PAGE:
01 November 2016
Discover what useful information can be found on a death certificate in our guide to using death certificates in family tree research.
Civil registration of deaths in England and Wales began on 1 July 1837, replacing the Church of England’s records of burials as the primary legal record. It’s fair to say that, as a genealogical source, death certificates fall far short of what we might expect from documents recording one of the three main events in our ancestors’ lives.
In fact, some family historians consider death certificates to be of so little use that they rarely, if ever, go to the trouble and expense of obtaining copies of them.
Most researchers, however, like to ‘kill off their ancestors’, mapping their whole lives from cradle to grave. In the old days, when the only way to do this was to carry out a physical search through the General Register Office’s (GRO) index books, this could be a time-consuming and exhausting process. Nowadays, unless the name is particularly common, it’s usually possible to find our ancestors’ deaths quite easily, using an online database such as FreeBMD.
Initially, the GRO indexes recorded just the name of the deceased and the registration district in which the death occurred. From 1866, the age of the deceased (in years) was added to the index (making identification of individuals much easier) and in that year only, middle names were replaced by initials.
In the September quarter of 1910 middle names were dropped again in favour of initials, but there were no further changes until the June quarter of 1969, when the deceased’s date of birth started to be shown instead of their age at death (see below).
Details on death certificates
The following information was recorded on death certificates in England and Wales between 1 July 1837 and 31 March 1969:
- When and where died
- Name and surname
- Cause of death
- Signature, description and residence of informant
- When registered.
It’s important to bear in mind that the information recorded on a death certificate is only as reliable as the knowledge of the person supplying it. Ages can often be no more than an intelligent guess and there is a demonstrable tendency to give ages in round numbers; research concerning ages at death recorded in the late 19th century reveals that people were apparently around 20% more likely to die aged 80 than they were to die at the ages of 79 or 81!
The cheapest website to buy a copy of an English or Welsh marriage from is the official government website.
Who registered the death?
Don’t ignore the information about the informant. This was often a relative, although the relationship isn’t always stated. In the case of an adult male, this could be the only useful genealogical detail recorded on the certificate. Even if the informant turns out to have been a neighbour, their identity could provide a vital clue.
From 1 April 1969, the form of the death certificate was changed with the addition of the date and place of birth of the deceased and, for married or widowed women, the maiden surname. These details are genealogical gold dust and serve to highlight the dearth of useful information on earlier death certificates. The date of birth is of particular interest to us now that the 1939 National Register is available, as we can use the details to find matches in the records.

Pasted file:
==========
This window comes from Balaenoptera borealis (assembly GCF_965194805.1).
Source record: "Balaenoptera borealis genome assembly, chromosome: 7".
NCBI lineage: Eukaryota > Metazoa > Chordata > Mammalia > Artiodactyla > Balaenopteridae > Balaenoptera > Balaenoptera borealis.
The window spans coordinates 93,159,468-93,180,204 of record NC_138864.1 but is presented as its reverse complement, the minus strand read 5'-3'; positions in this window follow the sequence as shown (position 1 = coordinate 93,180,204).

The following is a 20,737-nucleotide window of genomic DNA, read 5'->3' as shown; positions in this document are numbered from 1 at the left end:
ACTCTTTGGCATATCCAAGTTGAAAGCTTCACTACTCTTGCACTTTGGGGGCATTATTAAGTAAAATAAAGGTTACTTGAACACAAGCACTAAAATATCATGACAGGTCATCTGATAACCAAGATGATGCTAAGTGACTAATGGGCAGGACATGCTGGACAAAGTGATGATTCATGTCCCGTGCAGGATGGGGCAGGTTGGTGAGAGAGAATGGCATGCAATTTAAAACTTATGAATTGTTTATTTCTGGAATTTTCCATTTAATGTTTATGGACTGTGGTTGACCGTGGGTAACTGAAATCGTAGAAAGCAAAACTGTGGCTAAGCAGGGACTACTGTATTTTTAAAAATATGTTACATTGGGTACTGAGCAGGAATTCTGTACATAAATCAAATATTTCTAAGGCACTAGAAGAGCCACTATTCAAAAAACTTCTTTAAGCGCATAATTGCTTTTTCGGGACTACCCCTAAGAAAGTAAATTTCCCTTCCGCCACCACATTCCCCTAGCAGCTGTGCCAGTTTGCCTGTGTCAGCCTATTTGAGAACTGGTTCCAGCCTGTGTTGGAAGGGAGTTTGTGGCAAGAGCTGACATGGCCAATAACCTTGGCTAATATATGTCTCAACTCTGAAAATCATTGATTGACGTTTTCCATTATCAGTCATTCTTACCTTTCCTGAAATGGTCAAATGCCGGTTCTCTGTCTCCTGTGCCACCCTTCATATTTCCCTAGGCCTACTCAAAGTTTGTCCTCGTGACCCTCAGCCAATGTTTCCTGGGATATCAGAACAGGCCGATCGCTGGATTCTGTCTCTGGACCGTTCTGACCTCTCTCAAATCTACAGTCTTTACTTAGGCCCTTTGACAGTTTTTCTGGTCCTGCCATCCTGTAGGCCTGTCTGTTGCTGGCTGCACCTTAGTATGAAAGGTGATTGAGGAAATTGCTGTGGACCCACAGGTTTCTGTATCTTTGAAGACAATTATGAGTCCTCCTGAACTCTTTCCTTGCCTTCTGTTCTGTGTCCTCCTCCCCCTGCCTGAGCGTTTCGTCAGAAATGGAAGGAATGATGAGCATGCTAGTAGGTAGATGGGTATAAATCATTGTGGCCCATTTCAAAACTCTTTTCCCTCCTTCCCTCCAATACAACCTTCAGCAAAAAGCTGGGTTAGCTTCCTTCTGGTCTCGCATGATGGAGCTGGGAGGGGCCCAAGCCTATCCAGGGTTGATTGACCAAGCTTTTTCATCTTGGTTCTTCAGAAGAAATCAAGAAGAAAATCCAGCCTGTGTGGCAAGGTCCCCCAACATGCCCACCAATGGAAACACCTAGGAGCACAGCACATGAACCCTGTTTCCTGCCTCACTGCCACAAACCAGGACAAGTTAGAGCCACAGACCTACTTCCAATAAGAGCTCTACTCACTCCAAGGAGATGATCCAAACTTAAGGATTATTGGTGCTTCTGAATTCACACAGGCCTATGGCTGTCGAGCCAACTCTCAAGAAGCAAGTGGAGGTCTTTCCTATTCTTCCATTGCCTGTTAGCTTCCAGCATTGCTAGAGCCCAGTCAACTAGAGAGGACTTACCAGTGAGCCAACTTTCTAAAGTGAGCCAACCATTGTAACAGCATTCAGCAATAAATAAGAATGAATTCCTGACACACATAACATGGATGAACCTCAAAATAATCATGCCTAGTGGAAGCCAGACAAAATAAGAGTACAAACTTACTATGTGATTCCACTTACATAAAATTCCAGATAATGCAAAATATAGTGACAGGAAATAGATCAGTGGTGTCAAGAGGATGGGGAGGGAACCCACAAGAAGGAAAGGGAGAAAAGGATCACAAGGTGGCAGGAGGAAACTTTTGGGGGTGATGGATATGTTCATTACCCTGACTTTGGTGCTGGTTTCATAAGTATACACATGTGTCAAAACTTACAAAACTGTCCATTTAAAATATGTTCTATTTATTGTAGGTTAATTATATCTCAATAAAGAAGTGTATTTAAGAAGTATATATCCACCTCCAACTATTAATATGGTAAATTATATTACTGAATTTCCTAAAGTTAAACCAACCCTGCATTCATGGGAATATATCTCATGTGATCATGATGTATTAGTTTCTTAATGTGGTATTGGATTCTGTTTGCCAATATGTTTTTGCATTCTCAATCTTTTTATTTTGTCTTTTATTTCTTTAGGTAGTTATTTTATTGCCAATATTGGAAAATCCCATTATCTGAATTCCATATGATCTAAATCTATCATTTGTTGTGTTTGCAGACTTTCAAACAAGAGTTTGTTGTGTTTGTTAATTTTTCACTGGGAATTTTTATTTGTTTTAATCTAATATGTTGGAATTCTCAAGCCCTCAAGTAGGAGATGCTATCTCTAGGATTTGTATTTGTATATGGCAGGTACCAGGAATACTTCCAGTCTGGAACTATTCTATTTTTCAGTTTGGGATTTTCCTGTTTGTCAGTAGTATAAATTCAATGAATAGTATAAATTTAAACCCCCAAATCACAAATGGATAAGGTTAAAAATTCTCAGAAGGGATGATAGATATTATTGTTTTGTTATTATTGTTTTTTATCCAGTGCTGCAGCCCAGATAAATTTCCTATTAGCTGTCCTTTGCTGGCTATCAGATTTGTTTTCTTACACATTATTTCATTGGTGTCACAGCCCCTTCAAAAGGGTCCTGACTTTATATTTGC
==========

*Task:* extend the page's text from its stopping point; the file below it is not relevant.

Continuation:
Wills, probate & burials
Death records have obvious links to records of burials and wills. The entries in the National Probate calendars record a substantial amount of detail about the individuals concerned, although this varies significantly over the years.
The calendars (from 1858 right up until 1967) record so much information that, for family history purposes, they can virtually be used to replace a death certificate. The person’s full name, residence, date and place of death and the names of their executors or administrators are recorded; it’s just the age, cause of death and information about the informant that are missing.
However, not everyone left a will; to put it in perspective, 528,624 deaths were registered in England and Wales in the year 1880, but the probate calendars record the wills and administrations of just 42,608 people who died that year, representing only 8 per cent of the total number of deaths, and this figure includes a significant number of people who died in other parts of the UK or overseas.
For many researchers, tracing a record of a burial is as important as finding the death certificate, particularly if it can lead to the discovery of a gravestone. Records of burials and monumental inscriptions can also be used as a tool to identify death records.
Unlike their English and Welsh equivalents, Scottish death certificates represent a significant genealogical source. The names of both parents (including the mother’s maiden surname) are recorded as standard, although it’s worth considering the reliability of this information. In 1855, the first year of civil registration in Scotland, additional information was recorded including the deceased’s birthplace, the names and years of birth of their children, the years of death of any children who had predeceased them and their place of burial. These were all dropped in 1856, with the exception of the place of burial, which survived until 1860. Visit www.scotlandspeople.gov.uk.
Irish death certificates are identical to the standard English and Welsh format with the addition of a column to record the individual’s ‘condition’; ie their marital status. For the Republic of Ireland order certificates from www.groireland.ie and for Northern Ireland go to www.nidirect.gov.uk/gro.